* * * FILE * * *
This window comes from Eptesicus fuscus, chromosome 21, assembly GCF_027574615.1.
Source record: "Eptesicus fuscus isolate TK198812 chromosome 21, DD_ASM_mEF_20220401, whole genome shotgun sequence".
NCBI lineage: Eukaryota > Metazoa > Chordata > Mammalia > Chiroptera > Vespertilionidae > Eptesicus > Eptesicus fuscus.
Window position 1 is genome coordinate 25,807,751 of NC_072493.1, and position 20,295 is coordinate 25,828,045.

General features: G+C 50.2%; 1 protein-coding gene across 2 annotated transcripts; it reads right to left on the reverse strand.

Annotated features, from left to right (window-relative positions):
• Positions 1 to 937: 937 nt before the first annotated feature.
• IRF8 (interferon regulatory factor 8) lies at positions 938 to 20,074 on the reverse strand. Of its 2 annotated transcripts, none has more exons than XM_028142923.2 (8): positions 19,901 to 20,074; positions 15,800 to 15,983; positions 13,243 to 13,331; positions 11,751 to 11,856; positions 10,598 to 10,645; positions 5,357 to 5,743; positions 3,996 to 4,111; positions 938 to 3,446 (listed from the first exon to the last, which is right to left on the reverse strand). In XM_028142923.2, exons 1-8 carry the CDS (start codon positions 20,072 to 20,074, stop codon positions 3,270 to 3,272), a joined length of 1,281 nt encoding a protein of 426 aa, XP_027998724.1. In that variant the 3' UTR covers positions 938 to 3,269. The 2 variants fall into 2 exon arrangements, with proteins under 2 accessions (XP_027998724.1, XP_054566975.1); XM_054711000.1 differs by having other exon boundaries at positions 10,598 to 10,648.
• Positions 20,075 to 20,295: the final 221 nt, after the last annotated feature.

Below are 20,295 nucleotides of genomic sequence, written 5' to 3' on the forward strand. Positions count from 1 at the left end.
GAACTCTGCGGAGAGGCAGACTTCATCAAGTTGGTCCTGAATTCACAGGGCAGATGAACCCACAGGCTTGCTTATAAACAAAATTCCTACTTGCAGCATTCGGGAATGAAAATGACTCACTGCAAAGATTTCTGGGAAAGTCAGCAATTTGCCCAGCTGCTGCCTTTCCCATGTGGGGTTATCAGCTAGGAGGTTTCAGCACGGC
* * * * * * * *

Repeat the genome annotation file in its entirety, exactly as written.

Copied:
This window comes from Eptesicus fuscus, chromosome 21, assembly GCF_027574615.1.
Source record: "Eptesicus fuscus isolate TK198812 chromosome 21, DD_ASM_mEF_20220401, whole genome shotgun sequence".
NCBI lineage: Eukaryota > Metazoa > Chordata > Mammalia > Chiroptera > Vespertilionidae > Eptesicus > Eptesicus fuscus.
Window position 1 is genome coordinate 25,807,751 of NC_072493.1, and position 20,295 is coordinate 25,828,045.

General features: G+C 50.2%; 1 protein-coding gene across 2 annotated transcripts; it reads right to left on the reverse strand.

Annotated features, from left to right (window-relative positions):
• Positions 1 to 937: 937 nt before the first annotated feature.
• IRF8 (interferon regulatory factor 8) lies at positions 938 to 20,074 on the reverse strand. Of its 2 annotated transcripts, none has more exons than XM_028142923.2 (8): positions 19,901 to 20,074; positions 15,800 to 15,983; positions 13,243 to 13,331; positions 11,751 to 11,856; positions 10,598 to 10,645; positions 5,357 to 5,743; positions 3,996 to 4,111; positions 938 to 3,446 (listed from the first exon to the last, which is right to left on the reverse strand). In XM_028142923.2, exons 1-8 carry the CDS (start codon positions 20,072 to 20,074, stop codon positions 3,270 to 3,272), a joined length of 1,281 nt encoding a protein of 426 aa, XP_027998724.1. In that variant the 3' UTR covers positions 938 to 3,269. The 2 variants fall into 2 exon arrangements, with proteins under 2 accessions (XP_027998724.1, XP_054566975.1); XM_054711000.1 differs by having other exon boundaries at positions 10,598 to 10,648.
• Positions 20,075 to 20,295: the final 221 nt, after the last annotated feature.

Below are 20,295 nucleotides of genomic sequence, written 5' to 3' on the forward strand. Positions count from 1 at the left end.
GAACTCTGCGGAGAGGCAGACTTCATCAAGTTGGTCCTGAATTCACAGGGCAGATGAACCCACAGGCTTGCTTATAAACAAAATTCCTACTTGCAGCATTCGGGAATGAAAATGACTCACTGCAAAGATTTCTGGGAAAGTCAGCAATTTGCCCAGCTGCTGCCTTTCCCATGTGGGGTTATCAGCTAGGAGGTTTCAGCACGGC